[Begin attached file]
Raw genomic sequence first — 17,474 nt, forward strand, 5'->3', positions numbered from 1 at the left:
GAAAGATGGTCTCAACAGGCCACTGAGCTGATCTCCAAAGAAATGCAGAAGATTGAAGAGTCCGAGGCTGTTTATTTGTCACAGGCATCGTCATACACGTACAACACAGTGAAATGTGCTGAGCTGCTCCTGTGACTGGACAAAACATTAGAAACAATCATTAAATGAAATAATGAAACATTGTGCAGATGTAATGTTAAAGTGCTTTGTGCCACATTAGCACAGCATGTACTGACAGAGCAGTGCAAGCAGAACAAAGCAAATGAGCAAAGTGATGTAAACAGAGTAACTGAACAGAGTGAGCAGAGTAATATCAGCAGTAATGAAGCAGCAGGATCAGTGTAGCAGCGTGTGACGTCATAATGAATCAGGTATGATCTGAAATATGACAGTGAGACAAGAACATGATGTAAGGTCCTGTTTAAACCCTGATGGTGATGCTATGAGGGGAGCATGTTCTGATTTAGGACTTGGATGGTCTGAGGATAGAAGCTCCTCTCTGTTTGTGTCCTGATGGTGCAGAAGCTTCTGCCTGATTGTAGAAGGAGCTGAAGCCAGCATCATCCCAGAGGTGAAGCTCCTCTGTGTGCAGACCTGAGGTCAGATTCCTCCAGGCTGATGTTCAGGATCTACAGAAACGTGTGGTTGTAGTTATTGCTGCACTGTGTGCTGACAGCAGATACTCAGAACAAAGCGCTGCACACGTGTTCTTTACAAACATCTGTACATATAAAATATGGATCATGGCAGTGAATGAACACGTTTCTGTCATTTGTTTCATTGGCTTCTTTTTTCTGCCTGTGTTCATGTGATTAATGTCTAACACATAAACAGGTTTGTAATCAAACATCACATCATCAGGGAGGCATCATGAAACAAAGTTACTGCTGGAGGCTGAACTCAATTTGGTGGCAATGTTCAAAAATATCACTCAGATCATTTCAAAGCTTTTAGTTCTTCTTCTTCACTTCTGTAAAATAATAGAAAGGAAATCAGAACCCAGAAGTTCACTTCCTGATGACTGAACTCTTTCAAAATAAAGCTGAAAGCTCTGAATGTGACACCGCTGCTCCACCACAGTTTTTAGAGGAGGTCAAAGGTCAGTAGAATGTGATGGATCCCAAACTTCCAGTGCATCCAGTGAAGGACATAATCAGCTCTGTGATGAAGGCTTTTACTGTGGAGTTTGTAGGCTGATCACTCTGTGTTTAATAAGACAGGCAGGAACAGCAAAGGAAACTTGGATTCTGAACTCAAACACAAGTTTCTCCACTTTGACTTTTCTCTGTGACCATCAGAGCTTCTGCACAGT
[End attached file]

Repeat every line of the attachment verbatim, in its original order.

Raw genomic sequence first — 17,474 nt, forward strand, 5'->3', positions numbered from 1 at the left:
GAAAGATGGTCTCAACAGGCCACTGAGCTGATCTCCAAAGAAATGCAGAAGATTGAAGAGTCCGAGGCTGTTTATTTGTCACAGGCATCGTCATACACGTACAACACAGTGAAATGTGCTGAGCTGCTCCTGTGACTGGACAAAACATTAGAAACAATCATTAAATGAAATAATGAAACATTGTGCAGATGTAATGTTAAAGTGCTTTGTGCCACATTAGCACAGCATGTACTGACAGAGCAGTGCAAGCAGAACAAAGCAAATGAGCAAAGTGATGTAAACAGAGTAACTGAACAGAGTGAGCAGAGTAATATCAGCAGTAATGAAGCAGCAGGATCAGTGTAGCAGCGTGTGACGTCATAATGAATCAGGTATGATCTGAAATATGACAGTGAGACAAGAACATGATGTAAGGTCCTGTTTAAACCCTGATGGTGATGCTATGAGGGGAGCATGTTCTGATTTAGGACTTGGATGGTCTGAGGATAGAAGCTCCTCTCTGTTTGTGTCCTGATGGTGCAGAAGCTTCTGCCTGATTGTAGAAGGAGCTGAAGCCAGCATCATCCCAGAGGTGAAGCTCCTCTGTGTGCAGACCTGAGGTCAGATTCCTCCAGGCTGATGTTCAGGATCTACAGAAACGTGTGGTTGTAGTTATTGCTGCACTGTGTGCTGACAGCAGATACTCAGAACAAAGCGCTGCACACGTGTTCTTTACAAACATCTGTACATATAAAATATGGATCATGGCAGTGAATGAACACGTTTCTGTCATTTGTTTCATTGGCTTCTTTTTTCTGCCTGTGTTCATGTGATTAATGTCTAACACATAAACAGGTTTGTAATCAAACATCACATCATCAGGGAGGCATCATGAAACAAAGTTACTGCTGGAGGCTGAACTCAATTTGGTGGCAATGTTCAAAAATATCACTCAGATCATTTCAAAGCTTTTAGTTCTTCTTCTTCACTTCTGTAAAATAATAGAAAGGAAATCAGAACCCAGAAGTTCACTTCCTGATGACTGAACTCTTTCAAAATAAAGCTGAAAGCTCTGAATGTGACACCGCTGCTCCACCACAGTTTTTAGAGGAGGTCAAAGGTCAGTAGAATGTGATGGATCCCAAACTTCCAGTGCATCCAGTGAAGGACATAATCAGCTCTGTGATGAAGGCTTTTACTGTGGAGTTTGTAGGCTGATCACTCTGTGTTTAATAAGACAGGCAGGAACAGCAAAGGAAACTTGGATTCTGAACTCAAACACAAGTTTCTCCACTTTGACTTTTCTCTGTGACCATCAGAGCTTCTGCACAGT